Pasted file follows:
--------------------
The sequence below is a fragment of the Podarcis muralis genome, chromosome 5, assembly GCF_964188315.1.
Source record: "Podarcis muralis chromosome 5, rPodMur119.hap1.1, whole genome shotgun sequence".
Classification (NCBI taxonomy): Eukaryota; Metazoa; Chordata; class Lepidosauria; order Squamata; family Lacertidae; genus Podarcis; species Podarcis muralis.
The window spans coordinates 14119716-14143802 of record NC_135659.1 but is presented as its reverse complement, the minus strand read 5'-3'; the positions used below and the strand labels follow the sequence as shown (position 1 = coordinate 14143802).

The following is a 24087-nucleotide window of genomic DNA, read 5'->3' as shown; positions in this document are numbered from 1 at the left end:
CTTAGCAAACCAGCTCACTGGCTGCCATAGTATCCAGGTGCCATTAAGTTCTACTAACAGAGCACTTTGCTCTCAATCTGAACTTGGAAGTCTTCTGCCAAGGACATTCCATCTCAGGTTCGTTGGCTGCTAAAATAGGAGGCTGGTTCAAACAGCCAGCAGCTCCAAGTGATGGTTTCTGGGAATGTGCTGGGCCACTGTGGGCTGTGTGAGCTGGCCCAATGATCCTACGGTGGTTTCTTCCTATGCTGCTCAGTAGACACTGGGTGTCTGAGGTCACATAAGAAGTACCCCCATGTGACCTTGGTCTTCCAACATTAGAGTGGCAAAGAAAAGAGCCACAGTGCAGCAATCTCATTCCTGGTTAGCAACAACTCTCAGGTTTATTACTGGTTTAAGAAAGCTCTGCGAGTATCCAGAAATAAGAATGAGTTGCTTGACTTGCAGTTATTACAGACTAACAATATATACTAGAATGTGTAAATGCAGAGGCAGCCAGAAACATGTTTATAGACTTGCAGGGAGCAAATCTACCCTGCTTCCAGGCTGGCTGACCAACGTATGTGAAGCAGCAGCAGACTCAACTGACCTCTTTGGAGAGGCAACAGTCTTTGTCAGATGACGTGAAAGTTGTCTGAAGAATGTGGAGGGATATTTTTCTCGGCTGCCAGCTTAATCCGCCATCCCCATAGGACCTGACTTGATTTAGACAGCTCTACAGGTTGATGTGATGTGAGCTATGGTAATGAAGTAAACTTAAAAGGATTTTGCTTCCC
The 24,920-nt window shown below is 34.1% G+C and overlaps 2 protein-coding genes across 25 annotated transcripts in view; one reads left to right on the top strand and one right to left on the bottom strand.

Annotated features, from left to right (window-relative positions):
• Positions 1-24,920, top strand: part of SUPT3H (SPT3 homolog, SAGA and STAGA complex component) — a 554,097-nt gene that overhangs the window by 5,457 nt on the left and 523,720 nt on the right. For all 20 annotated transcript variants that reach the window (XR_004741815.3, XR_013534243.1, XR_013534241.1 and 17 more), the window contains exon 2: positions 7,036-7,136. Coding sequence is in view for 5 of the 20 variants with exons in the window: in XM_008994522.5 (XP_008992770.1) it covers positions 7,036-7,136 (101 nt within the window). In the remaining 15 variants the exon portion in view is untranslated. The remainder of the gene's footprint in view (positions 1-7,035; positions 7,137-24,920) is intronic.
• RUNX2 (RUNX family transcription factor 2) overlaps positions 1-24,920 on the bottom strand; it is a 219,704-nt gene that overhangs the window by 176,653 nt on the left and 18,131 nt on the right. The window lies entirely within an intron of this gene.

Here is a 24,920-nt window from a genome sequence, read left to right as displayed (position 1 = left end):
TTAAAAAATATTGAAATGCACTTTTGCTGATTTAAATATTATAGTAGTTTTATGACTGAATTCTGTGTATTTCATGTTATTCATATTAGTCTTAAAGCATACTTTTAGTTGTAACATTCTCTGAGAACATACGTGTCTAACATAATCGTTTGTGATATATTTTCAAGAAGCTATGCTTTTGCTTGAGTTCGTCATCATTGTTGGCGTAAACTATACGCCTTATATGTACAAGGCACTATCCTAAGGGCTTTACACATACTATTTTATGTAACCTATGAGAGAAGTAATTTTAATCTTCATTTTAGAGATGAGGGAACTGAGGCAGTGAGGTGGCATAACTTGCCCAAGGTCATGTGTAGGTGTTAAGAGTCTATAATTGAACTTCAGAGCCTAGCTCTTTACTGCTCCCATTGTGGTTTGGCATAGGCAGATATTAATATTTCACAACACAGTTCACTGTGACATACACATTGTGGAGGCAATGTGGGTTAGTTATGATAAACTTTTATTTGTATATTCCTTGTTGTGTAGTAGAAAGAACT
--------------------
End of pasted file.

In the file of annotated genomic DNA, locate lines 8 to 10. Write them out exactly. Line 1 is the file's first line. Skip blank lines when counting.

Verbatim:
Annotated features, from left to right (window-relative positions):
• Positions 1-24,920, top strand: part of SUPT3H (SPT3 homolog, SAGA and STAGA complex component) — a 554,097-nt gene that overhangs the window by 5,457 nt on the left and 523,720 nt on the right. For all 20 annotated transcript variants that reach the window (XR_004741815.3, XR_013534243.1, XR_013534241.1 and 17 more), the window contains exon 2: positions 7,036-7,136. Coding sequence is in view for 5 of the 20 variants with exons in the window: in XM_008994522.5 (XP_008992770.1) it covers positions 7,036-7,136 (101 nt within the window). In the remaining 15 variants the exon portion in view is untranslated. The remainder of the gene's footprint in view (positions 1-7,035; positions 7,137-24,920) is intronic.
• RUNX2 (RUNX family transcription factor 2) overlaps positions 1-24,920 on the bottom strand; it is a 219,704-nt gene that overhangs the window by 176,653 nt on the left and 18,131 nt on the right. The window lies entirely within an intron of this gene.